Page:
New mandatory lectures target smuggled phone users, warn against 'complaints'

Seol Song Ah  |  2018-04-04 17:47
The North Korean authorities are continuing their campaign against foreign information with the delivery of new mandatory lectures at workplaces nationwide. The lectures are reportedly focused on warning residents to refrain from voicing any complaints against the government amidst their latest international diplomatic push. 

The lectures are meant to refresh the workers' revolutionary spirit and warn people against talking about the state of affairs in North Korea during illegal international phone calls," a source in Ryanggang Province told Daily NK on March 30. 

The source added that individuals have to be careful not to gather in groups of more than  three people for long periods, as they may "easily be labeled by the authorities as dissenters," regardless of their topic of conversation.

"Recent Workers' Alliance (a Party-led labor union) education material included orders to 'avoid speaking ill of [the country's] ideology with others' and that we 'must have pride in the Marshal (Kim Jong Un), who is achieving international recognition for our country as a nuclear power,'" the source said, adding that the purpose was to turn the workers into 'agitators' to spread pro-government sentiment.

A source in North Pyongan Province said that the authorities appear to be focusing on ideological education in response to growing public interest in the recent cooperation and exchanges between the two Koreas, last week's Kim-Xi meeting in Beijing, and the planned summits with the US and South Korean leaders. He explained that new protocols are being instituted through workers' units to ensure the reporting of any signs of "discontent" during this sensitive time.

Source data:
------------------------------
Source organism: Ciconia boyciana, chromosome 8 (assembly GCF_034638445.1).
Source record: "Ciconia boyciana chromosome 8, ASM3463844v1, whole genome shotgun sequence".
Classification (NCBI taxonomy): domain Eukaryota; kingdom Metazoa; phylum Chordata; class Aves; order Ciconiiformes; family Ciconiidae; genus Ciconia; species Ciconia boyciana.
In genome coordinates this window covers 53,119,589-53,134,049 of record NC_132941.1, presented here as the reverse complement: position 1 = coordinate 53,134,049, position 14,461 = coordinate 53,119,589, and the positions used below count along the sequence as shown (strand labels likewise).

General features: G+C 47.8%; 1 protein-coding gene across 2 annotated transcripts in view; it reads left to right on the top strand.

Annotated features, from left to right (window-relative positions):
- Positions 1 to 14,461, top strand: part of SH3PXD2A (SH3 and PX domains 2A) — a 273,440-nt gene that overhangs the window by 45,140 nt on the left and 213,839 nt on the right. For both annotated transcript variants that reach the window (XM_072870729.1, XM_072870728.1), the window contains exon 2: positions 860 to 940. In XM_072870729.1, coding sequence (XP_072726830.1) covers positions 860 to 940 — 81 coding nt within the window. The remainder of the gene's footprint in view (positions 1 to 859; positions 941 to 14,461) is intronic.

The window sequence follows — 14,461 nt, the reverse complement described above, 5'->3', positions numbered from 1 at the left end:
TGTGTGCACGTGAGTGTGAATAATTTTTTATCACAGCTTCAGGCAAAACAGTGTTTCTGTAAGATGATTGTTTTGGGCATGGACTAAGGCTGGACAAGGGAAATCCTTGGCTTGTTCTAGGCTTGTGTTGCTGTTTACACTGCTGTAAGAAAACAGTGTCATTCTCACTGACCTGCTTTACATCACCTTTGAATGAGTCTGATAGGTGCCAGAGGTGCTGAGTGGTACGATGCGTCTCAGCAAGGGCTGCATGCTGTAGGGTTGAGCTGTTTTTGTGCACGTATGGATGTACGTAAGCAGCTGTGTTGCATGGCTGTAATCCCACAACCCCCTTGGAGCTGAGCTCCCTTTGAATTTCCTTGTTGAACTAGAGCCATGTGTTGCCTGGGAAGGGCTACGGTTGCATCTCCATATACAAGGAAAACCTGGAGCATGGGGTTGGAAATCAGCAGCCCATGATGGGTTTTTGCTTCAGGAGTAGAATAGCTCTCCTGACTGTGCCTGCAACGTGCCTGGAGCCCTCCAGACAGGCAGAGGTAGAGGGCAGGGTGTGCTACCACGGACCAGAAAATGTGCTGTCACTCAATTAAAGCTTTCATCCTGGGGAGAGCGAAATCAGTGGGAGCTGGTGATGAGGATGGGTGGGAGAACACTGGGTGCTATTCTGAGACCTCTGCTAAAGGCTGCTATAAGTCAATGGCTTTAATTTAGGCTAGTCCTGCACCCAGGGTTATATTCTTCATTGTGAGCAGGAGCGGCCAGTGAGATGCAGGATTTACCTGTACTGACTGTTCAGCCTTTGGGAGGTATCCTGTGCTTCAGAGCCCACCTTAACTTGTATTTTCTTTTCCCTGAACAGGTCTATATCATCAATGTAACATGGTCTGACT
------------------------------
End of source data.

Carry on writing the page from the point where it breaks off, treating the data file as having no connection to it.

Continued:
"Its a fear tactic, announcing that any assembly of people will be considered an anti-state group," he said. "They are even restricting the gathering of people drinking alcohol, supposedly to prevent such groups from forming."

However, the campaign against public discontent is reportedly having the opposite effect, as the source said ordinary people do not trust the authorities to follow through with improving relations with South Korea or realizing the benefits that they hope would follow.

"How can people trust what the government says when just last December they were holding lectures denouncing China, and only a few months later the Marshal (Kim Jong Un) travels to China and calls them our 'blood brothers'?" the North Pyongan-based source said. 

These kinds of reactions may also be damaging the cult of personality around Kim Jong Un, he added.

"People at the lecture were completely bewildered when the 'Great Marshal making our country a nuclear power' was telling them they shouldn't drink with their friends. Fewer and fewer people are taking the propaganda to heart," added a separate source in Ryanggang Province.

Daily NK also reported on separate mandatory lectures carried out last month promoting the enforcement of anti-information dissemination laws. 

*Translated by Colin Zwirko

 
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